Despite no role, we have been inviting Pakistan on Kashmir issue: RAW chief AS Dulat
We have been 'inviting' Pakistan to play a role in the Kashmir problem on various occasions despite the neighbouring country having lost its standing in that state, former RAW chief A S Dulat said in Mumbai on Friday.
Mumbai: We have been "inviting" Pakistan to play a role in the Kashmir problem on various occasions despite the neighbouring country having lost its standing in that state, former RAW chief A S Dulat said in Mumbai on Friday.
We have been inviting Pakistan to play a role in the Kashmir problem on various occasions despite the neighbouring country having lost its role in that state," Dulat said.
"We (government) need Pakistan as something to fall back on. We must not forget that in the 2013 elections in Pakistan, Kashmir was not the issue in their election."
"Nawaz Sharif never spoke of Kashmir during that election campaign. Pakistan Tehreek-e-Insaf chief Imran Khan had also said 'Let's forget Kashmir'. Then, how come Pakistan still got active in Kashmir?" he said.
"After J&K elections, we tried to maintain status quo, which was dangerous. J&K was already polarised and after BJP winning some seats, it formed the government with PDP.
"Though it was a natural alliance based on their voting, the ground reality was of unrest after then chief minister thanked Pakistan and separatists, which invited Pakistan back in the game," Dulat said.
"Post 9/11 attack on twin towers in the US, even separatists from Kashmir had lost hopes from Pakistan and latter's support to them and one of them had openly told me about it. In the following year's Pakistan's role was reduced further in Jammu and Kashmir," he said.
"But when Manmohan Singh became prime minister in 2004, his approach towards Kashmir changed. I think he did not know how to manage the Kashmir issue. He spent more time on Pakistan and it is because the people around him told him so," Dulat said.
"There was also chance for Manmohan Singh during 2006-07, but he did not visit Pakistan. We missed the window of taking peace talks ahead," Dulat said.
Referring to former Pakistan army chief turned President General Pervez Musharraf, Dulat said, "There has not been a more reasonable person on Kashmir than Musharraf." "He had suggested a settlement across LoC but unfortunately it was not followed up seriously. Today, he has become a persona non-grata in Pakistan," Dulat said.
On the Modi government, he said, "Looking at his massive support in Lok Sabha, he has a greater opportunity on Kashmir issue and if the government talks, holds dialogues, there will be some solutions."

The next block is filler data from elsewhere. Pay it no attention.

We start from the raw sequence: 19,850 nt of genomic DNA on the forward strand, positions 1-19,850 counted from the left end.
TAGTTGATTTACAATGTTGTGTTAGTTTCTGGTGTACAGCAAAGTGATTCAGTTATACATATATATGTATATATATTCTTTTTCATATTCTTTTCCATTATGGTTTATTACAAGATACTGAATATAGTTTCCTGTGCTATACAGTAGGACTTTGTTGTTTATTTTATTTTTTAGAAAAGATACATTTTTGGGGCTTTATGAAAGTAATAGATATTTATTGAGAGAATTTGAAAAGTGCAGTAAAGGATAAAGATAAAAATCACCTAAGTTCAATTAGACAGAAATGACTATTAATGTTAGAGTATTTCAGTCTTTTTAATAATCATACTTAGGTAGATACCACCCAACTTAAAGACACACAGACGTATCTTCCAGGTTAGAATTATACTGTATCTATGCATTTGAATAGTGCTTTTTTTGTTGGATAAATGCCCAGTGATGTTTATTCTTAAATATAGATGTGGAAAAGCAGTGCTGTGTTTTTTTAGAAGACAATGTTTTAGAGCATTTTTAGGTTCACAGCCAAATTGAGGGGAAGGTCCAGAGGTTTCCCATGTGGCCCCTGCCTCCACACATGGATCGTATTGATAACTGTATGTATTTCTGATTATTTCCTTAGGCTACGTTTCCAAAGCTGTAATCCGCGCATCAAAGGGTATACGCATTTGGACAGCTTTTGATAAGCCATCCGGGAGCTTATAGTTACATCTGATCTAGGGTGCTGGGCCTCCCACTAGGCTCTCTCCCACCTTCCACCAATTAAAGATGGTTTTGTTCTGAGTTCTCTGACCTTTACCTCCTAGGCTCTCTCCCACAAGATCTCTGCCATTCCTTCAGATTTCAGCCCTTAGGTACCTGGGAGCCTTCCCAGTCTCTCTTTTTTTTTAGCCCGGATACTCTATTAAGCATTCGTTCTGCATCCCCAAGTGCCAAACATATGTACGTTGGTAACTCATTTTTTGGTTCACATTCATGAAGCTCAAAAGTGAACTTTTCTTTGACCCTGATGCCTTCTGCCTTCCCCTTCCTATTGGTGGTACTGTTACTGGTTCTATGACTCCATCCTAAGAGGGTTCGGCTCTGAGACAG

"After Narendra Modi became the Prime Minister, J&K people felt that he would walk the Vajpayee path, because Kashmiris were highly impressed by Vajpayee.
"Surprisingly, Hurriyat Chairman Mirwaiz Umar Farooq had congratulated Modi for the win. But today, most of the
separatists have joined hands against Modi government," the ex-RAW chief said.
"One misconception about Kashmir is that we believe they always want something from us," Dulat said.
The Jammu and Kashmir government now a days pays only lip service to the Modi government, as a result of which the state has been in a worse situation in last four months, he said.
"Kashmir's recent unrest has some roots in then Chief Minister Mufti Mohammad Sayeed's press conference after his swearing-in where he praised separatists and Pakistan for ensuring smooth elections," Dulat said.
"I think he got carried away but it gave a wrong message," he said.
"Earlier, clashes during Amarnath yatra polarised Jammu and Kashmir," he said.
This background later led to massive stone-pelting in the valley after the killing of Burhan Wani who had the audacity to post his photo on social media and challenge the government, Dulat said.
During the UPA government, "where Manmohan Singh had everything on platter", his advisers probably convinced him to engage only with Pakistan, which led to unrest among Kashmiris, he said.
Relations between separatist leadership and NDA regime had improved so much that Hurriyat Conference began to be called "Advani Hurriyat", Dulat said.
"Musharraf would be regretting walking out of Agra (summit)," Dulat said about the then Pakistan President Pervez Musharraf's visit in 2001, as it stalled the dialogue.
About the recent `surgical strike', Dulat said, "May be we did not need so much media hype" as it leads to increase in tension. "Look at the LoC, more civilians are dying now from both sides," he said.
Dulat and Sudheendra Kulkarni of Observer Foundation paid tributes to the senior journalist Dilip Padgaonkar, who had headed Centre-appointed interlocutors' panel for Kashmir, and who passed away in Pune earlier on Friday.
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